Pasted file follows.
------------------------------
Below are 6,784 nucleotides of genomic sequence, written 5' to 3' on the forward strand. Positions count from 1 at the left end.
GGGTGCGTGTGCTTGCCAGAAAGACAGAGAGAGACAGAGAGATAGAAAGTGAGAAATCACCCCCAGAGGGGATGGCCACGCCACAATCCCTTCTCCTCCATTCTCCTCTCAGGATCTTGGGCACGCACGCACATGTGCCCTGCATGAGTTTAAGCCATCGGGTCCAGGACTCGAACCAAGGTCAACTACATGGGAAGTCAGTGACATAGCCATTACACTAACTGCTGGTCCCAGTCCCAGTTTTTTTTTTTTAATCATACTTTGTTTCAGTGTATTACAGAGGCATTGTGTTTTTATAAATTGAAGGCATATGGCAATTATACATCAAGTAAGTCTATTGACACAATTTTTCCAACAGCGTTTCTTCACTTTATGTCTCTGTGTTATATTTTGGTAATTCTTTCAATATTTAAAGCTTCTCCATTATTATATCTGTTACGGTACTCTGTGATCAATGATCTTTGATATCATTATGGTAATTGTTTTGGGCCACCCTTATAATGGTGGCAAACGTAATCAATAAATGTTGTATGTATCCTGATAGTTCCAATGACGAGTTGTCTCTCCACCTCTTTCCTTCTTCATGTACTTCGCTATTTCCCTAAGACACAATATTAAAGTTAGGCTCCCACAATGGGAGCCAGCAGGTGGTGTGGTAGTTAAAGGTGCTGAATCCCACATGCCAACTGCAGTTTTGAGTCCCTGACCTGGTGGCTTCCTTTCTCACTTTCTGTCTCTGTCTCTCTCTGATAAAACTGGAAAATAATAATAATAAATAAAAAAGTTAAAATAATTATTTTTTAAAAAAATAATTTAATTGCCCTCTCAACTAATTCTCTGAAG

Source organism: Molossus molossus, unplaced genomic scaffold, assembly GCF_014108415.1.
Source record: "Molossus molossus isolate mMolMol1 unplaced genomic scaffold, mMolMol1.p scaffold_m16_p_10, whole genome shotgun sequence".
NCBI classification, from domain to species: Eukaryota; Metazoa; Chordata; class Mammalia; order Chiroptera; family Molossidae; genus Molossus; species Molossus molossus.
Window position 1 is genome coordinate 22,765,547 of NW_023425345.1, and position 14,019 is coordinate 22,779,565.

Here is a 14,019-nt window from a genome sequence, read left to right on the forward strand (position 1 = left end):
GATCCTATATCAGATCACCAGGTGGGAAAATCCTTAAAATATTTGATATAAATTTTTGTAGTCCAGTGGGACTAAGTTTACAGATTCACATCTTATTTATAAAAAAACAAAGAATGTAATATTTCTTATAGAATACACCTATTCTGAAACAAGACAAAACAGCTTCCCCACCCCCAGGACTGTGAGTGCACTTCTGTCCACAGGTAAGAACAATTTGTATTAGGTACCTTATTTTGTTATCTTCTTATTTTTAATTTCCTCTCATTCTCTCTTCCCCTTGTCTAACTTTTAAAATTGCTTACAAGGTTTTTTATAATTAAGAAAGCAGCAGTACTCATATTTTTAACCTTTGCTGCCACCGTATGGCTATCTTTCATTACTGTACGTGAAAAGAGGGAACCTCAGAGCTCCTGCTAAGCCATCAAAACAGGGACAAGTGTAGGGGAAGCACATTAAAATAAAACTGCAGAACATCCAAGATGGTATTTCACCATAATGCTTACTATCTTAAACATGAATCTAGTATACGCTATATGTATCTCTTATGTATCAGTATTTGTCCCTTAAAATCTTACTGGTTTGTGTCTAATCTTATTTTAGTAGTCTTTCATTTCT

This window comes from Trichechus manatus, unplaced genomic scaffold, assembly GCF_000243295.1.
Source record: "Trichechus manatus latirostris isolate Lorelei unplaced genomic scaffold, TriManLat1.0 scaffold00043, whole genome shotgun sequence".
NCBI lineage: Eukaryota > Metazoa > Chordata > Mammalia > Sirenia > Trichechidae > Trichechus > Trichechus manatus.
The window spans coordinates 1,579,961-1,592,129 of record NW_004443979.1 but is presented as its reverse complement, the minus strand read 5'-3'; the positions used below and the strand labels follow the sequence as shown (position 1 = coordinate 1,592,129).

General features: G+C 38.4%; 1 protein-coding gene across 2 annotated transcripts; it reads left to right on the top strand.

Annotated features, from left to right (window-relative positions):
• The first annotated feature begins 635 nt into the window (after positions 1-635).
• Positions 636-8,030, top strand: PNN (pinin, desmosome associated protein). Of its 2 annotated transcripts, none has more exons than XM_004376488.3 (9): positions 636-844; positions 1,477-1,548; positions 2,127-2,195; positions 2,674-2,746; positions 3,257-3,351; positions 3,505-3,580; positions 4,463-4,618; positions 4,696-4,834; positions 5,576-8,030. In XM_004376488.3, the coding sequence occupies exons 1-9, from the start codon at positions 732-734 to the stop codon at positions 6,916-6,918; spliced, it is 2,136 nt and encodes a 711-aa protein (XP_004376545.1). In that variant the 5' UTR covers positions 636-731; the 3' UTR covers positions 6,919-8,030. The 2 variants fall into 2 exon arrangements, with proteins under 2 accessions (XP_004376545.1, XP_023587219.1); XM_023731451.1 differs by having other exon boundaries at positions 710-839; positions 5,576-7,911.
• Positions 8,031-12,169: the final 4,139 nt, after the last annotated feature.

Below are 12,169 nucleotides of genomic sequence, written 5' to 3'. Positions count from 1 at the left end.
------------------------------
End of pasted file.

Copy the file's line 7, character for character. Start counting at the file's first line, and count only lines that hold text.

Here is a 14,019-nt window from a genome sequence, read left to right on the forward strand (position 1 = left end):